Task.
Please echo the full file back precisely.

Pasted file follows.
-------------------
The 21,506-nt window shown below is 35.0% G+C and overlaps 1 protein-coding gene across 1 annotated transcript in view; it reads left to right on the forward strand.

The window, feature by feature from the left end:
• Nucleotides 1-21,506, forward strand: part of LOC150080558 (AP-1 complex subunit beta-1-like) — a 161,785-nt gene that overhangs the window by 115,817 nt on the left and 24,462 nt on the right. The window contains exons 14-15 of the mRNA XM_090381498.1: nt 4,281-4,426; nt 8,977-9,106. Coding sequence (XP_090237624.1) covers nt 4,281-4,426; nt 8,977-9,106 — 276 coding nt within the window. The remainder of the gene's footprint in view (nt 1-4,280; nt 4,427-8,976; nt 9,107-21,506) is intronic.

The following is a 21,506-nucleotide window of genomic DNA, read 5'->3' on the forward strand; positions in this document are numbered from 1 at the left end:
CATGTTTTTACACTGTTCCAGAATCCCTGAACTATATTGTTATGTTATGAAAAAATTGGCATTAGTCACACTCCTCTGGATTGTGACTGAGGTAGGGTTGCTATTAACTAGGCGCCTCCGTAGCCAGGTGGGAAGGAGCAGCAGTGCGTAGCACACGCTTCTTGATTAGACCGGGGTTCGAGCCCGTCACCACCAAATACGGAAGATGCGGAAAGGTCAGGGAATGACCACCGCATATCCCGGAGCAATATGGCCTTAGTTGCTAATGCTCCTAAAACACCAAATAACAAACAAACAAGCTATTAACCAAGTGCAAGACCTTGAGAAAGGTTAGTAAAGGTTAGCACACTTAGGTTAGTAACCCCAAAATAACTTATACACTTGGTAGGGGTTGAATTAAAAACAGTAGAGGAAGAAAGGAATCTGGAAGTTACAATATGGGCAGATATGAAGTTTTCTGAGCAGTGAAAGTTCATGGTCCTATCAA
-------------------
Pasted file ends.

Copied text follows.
The 21,506-nt window shown below is 35.0% G+C and overlaps 1 protein-coding gene across 1 annotated transcript in view; it reads left to right on the forward strand.

The window, feature by feature from the left end:
• Nucleotides 1-21,506, forward strand: part of LOC150080558 (AP-1 complex subunit beta-1-like) — a 161,785-nt gene that overhangs the window by 115,817 nt on the left and 24,462 nt on the right. The window contains exons 14-15 of the mRNA XM_090381498.1: nt 4,281-4,426; nt 8,977-9,106. Coding sequence (XP_090237624.1) covers nt 4,281-4,426; nt 8,977-9,106 — 276 coding nt within the window. The remainder of the gene's footprint in view (nt 1-4,280; nt 4,427-8,976; nt 9,107-21,506) is intronic.

The following is a 21,506-nucleotide window of genomic DNA, read 5'->3' on the forward strand; positions in this document are numbered from 1 at the left end:
CATGTTTTTACACTGTTCCAGAATCCCTGAACTATATTGTTATGTTATGAAAAAATTGGCATTAGTCACACTCCTCTGGATTGTGACTGAGGTAGGGTTGCTATTAACTAGGCGCCTCCGTAGCCAGGTGGGAAGGAGCAGCAGTGCGTAGCACACGCTTCTTGATTAGACCGGGGTTCGAGCCCGTCACCACCAAATACGGAAGATGCGGAAAGGTCAGGGAATGACCACCGCATATCCCGGAGCAATATGGCCTTAGTTGCTAATGCTCCTAAAACACCAAATAACAAACAAACAAGCTATTAACCAAGTGCAAGACCTTGAGAAAGGTTAGTAAAGGTTAGCACACTTAGGTTAGTAACCCCAAAATAACTTATACACTTGGTAGGGGTTGAATTAAAAACAGTAGAGGAAGAAAGGAATCTGGAAGTTACAATATGGGCAGATATGAAGTTTTCTGAGCAGTGAAAGTTCATGGTCCTATCAA